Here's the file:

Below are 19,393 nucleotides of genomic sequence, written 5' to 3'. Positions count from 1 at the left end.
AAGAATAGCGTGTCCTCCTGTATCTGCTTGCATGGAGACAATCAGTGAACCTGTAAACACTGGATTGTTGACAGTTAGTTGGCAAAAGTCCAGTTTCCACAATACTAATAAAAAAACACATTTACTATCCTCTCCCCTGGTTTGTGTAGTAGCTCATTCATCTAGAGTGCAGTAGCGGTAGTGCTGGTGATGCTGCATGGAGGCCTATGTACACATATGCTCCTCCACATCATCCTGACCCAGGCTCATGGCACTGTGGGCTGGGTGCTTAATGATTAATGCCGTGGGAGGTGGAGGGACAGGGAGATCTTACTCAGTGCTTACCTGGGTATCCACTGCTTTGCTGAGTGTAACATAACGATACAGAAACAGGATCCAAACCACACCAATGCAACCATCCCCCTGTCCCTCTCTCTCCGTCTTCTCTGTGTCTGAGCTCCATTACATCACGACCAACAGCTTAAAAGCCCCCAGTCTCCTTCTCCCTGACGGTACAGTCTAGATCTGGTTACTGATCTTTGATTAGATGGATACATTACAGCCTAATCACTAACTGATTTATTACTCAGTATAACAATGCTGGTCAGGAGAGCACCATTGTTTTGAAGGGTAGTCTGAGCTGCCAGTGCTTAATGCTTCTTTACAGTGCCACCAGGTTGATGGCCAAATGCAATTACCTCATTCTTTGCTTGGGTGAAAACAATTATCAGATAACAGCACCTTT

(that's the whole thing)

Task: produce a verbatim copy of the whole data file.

Below are 19,393 nucleotides of genomic sequence, written 5' to 3'. Positions count from 1 at the left end.
AAGAATAGCGTGTCCTCCTGTATCTGCTTGCATGGAGACAATCAGTGAACCTGTAAACACTGGATTGTTGACAGTTAGTTGGCAAAAGTCCAGTTTCCACAATACTAATAAAAAAACACATTTACTATCCTCTCCCCTGGTTTGTGTAGTAGCTCATTCATCTAGAGTGCAGTAGCGGTAGTGCTGGTGATGCTGCATGGAGGCCTATGTACACATATGCTCCTCCACATCATCCTGACCCAGGCTCATGGCACTGTGGGCTGGGTGCTTAATGATTAATGCCGTGGGAGGTGGAGGGACAGGGAGATCTTACTCAGTGCTTACCTGGGTATCCACTGCTTTGCTGAGTGTAACATAACGATACAGAAACAGGATCCAAACCACACCAATGCAACCATCCCCCTGTCCCTCTCTCTCCGTCTTCTCTGTGTCTGAGCTCCATTACATCACGACCAACAGCTTAAAAGCCCCCAGTCTCCTTCTCCCTGACGGTACAGTCTAGATCTGGTTACTGATCTTTGATTAGATGGATACATTACAGCCTAATCACTAACTGATTTATTACTCAGTATAACAATGCTGGTCAGGAGAGCACCATTGTTTTGAAGGGTAGTCTGAGCTGCCAGTGCTTAATGCTTCTTTACAGTGCCACCAGGTTGATGGCCAAATGCAATTACCTCATTCTTTGCTTGGGTGAAAACAATTATCAGATAACAGCACCTTT